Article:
Viruses: why they prefer to attack us in winter…

Mode of transmission of viruses may explain their preference for winter

Viruses are everywhere and have been around for millions of years. No form of life is spared, especially not man. From AIDS to SARS (= severe acute respiratory syndrome), passing through smallpox or hepatitis C, viral pathologies have decimated populations and constantly stir up the specter of health catastrophe. Others, however, are more common and less dangerous to health.

Veritable “stars” of winter, the flu, gastroenteritis and colds are the talk of the town at this time of year. Their epidemic threshold is systematically reached during this season, marked by cold and low levels of sunshine. But what role does the climate play in the emergence of these epidemic peaks? Are there more viruses in the air? Is our body more fragile?

Before answering all these questions, we must remember how vast the world of viruses is. Unknown until the end of the 19th century , it remains largely unexplored today, for lack of sufficient technical means. In fact, little research has been done on the viral ecology of the air, as well as how these entities interact with the environment. We know, however, that some viruses are transmitted mainly through the air, while for others, it is contact that is decisive. This is actually explained by the morphology of the viruses .
Basically, all have an identical mode of operation: the virus enters the body, enters a cell, then releases its genetic material inside it. This material then forces the parasitized cell to make hundreds of copies of the virus which will accumulate inside it. When the viruses are in sufficient number, they leave the cell in search of other prey. It is here that we can observe a major difference between two categories of viruses.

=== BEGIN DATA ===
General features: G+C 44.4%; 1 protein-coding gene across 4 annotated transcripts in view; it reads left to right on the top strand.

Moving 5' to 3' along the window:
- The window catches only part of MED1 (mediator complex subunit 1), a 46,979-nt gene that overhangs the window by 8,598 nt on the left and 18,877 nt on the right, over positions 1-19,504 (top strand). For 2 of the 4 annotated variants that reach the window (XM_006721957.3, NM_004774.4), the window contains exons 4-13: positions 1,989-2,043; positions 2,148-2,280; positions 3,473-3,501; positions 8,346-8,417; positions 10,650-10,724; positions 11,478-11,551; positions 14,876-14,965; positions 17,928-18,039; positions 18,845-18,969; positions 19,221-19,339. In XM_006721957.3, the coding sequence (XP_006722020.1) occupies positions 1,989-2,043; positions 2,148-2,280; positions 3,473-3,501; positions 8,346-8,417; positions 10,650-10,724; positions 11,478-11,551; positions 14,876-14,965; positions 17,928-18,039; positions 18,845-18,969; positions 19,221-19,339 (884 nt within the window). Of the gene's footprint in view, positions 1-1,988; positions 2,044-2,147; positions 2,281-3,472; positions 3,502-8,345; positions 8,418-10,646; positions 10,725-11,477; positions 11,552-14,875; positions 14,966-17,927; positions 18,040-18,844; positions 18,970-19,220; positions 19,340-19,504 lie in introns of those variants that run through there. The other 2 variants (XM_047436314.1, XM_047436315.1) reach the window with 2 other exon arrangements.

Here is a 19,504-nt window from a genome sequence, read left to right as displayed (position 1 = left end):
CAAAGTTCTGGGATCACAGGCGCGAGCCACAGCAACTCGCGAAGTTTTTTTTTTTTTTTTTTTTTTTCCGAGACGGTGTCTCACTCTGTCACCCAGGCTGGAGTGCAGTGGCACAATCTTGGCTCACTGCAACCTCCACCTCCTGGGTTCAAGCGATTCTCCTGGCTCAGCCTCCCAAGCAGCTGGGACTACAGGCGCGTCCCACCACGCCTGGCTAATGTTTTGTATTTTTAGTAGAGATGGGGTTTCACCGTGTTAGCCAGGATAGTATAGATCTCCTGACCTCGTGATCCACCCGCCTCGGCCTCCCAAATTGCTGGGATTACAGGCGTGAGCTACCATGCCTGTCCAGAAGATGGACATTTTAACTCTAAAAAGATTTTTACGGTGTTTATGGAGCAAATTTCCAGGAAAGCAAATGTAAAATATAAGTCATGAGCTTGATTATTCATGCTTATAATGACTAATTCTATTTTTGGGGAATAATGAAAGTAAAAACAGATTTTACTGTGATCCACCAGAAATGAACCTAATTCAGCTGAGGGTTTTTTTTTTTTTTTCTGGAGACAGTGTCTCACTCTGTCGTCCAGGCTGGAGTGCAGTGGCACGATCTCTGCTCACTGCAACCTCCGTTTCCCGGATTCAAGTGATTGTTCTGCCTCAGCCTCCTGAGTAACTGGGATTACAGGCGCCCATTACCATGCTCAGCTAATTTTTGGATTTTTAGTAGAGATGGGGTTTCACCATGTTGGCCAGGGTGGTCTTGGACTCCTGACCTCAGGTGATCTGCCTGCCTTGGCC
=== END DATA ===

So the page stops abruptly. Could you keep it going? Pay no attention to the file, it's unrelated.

Two main categories of viruses

Some viruses, to leave the infected cell, will burst it by piercing the cell membrane. Others will leave it, by “budding”, by wrapping themselves in this same membrane. In fact, these viruses are said to be “enveloped” by a cell membrane: the peplos. Paradoxically, this envelope does not protect them. On the contrary, it makes them more fragile! Far from being an additional armour, they are, on the contrary, the Achilles heel of viruses of the genre. The peplos inherited the fragility of the cell membranes from which it derives. However, a virus must be whole to be infective. There are thus two places where the envelopes will degrade rapidly: in the external environment and in the digestive tract. In these same places, “naked” viruses, that is to say without an envelope, will resist much longer. This difference is crucial in explaining the mode of transmission of certain diseases and the epidemics that result from them.

“Enveloped” viruses: the case of influenza

Influenza is an integral part of the viruses coated with a peplos. The viruses that are responsible for this well-known disease therefore do not survive long in the air, because they will be inactivated by two factors: temperature and drought.
Does this mean that one cannot be contaminated by the air? No, quite the contrary! It is even almost the only possible route of contamination because an influenza virus cannot survive very long in dust or on an external surface such as the hands. Contamination occurs through the air when two people are very close together: the healthy individual directly inhales the infecting microdroplets projected by the cough of the individual with the flu. Thus, the viruses do not pass for a long time in the air. But this brief survival in the air is favored when the air is humid and cold, the peplos fearing heat and drought. This peculiarity partly explains why the flu is most prevalent in winter.